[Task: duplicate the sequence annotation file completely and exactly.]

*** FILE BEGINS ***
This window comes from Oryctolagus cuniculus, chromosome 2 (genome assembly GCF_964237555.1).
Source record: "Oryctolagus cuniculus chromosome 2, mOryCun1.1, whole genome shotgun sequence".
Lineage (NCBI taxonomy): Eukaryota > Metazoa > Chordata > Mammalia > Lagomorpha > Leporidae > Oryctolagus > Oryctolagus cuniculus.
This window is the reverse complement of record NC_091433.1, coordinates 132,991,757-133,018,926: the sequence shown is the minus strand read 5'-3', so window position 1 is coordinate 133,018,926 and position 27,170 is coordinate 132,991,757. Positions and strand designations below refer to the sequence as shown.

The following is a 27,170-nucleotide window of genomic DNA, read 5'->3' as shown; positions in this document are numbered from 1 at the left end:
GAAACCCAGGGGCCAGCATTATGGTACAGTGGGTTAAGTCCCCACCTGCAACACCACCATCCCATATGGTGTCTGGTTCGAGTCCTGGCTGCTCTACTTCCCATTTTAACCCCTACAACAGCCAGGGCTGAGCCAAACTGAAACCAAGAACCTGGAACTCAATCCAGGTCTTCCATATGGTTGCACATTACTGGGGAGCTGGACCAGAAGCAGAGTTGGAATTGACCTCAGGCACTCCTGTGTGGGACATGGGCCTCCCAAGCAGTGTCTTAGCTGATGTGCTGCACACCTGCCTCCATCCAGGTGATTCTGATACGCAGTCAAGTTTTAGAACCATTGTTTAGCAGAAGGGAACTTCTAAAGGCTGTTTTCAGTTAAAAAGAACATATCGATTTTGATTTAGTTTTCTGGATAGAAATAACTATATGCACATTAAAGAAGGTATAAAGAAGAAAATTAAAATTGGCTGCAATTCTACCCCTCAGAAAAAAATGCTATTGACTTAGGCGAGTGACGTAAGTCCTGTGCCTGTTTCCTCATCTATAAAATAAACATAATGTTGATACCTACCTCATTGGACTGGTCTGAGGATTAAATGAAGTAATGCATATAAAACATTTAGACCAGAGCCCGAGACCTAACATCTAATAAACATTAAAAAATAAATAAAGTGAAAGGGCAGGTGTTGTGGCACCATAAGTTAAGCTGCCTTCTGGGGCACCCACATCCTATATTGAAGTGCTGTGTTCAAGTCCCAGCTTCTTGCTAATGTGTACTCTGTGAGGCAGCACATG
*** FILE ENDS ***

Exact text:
This window comes from Oryctolagus cuniculus, chromosome 2 (genome assembly GCF_964237555.1).
Source record: "Oryctolagus cuniculus chromosome 2, mOryCun1.1, whole genome shotgun sequence".
Lineage (NCBI taxonomy): Eukaryota > Metazoa > Chordata > Mammalia > Lagomorpha > Leporidae > Oryctolagus > Oryctolagus cuniculus.
This window is the reverse complement of record NC_091433.1, coordinates 132,991,757-133,018,926: the sequence shown is the minus strand read 5'-3', so window position 1 is coordinate 133,018,926 and position 27,170 is coordinate 132,991,757. Positions and strand designations below refer to the sequence as shown.

The following is a 27,170-nucleotide window of genomic DNA, read 5'->3' as shown; positions in this document are numbered from 1 at the left end:
GAAACCCAGGGGCCAGCATTATGGTACAGTGGGTTAAGTCCCCACCTGCAACACCACCATCCCATATGGTGTCTGGTTCGAGTCCTGGCTGCTCTACTTCCCATTTTAACCCCTACAACAGCCAGGGCTGAGCCAAACTGAAACCAAGAACCTGGAACTCAATCCAGGTCTTCCATATGGTTGCACATTACTGGGGAGCTGGACCAGAAGCAGAGTTGGAATTGACCTCAGGCACTCCTGTGTGGGACATGGGCCTCCCAAGCAGTGTCTTAGCTGATGTGCTGCACACCTGCCTCCATCCAGGTGATTCTGATACGCAGTCAAGTTTTAGAACCATTGTTTAGCAGAAGGGAACTTCTAAAGGCTGTTTTCAGTTAAAAAGAACATATCGATTTTGATTTAGTTTTCTGGATAGAAATAACTATATGCACATTAAAGAAGGTATAAAGAAGAAAATTAAAATTGGCTGCAATTCTACCCCTCAGAAAAAAATGCTATTGACTTAGGCGAGTGACGTAAGTCCTGTGCCTGTTTCCTCATCTATAAAATAAACATAATGTTGATACCTACCTCATTGGACTGGTCTGAGGATTAAATGAAGTAATGCATATAAAACATTTAGACCAGAGCCCGAGACCTAACATCTAATAAACATTAAAAAATAAATAAAGTGAAAGGGCAGGTGTTGTGGCACCATAAGTTAAGCTGCCTTCTGGGGCACCCACATCCTATATTGAAGTGCTGTGTTCAAGTCCCAGCTTCTTGCTAATGTGTACTCTGTGAGGCAGCACATG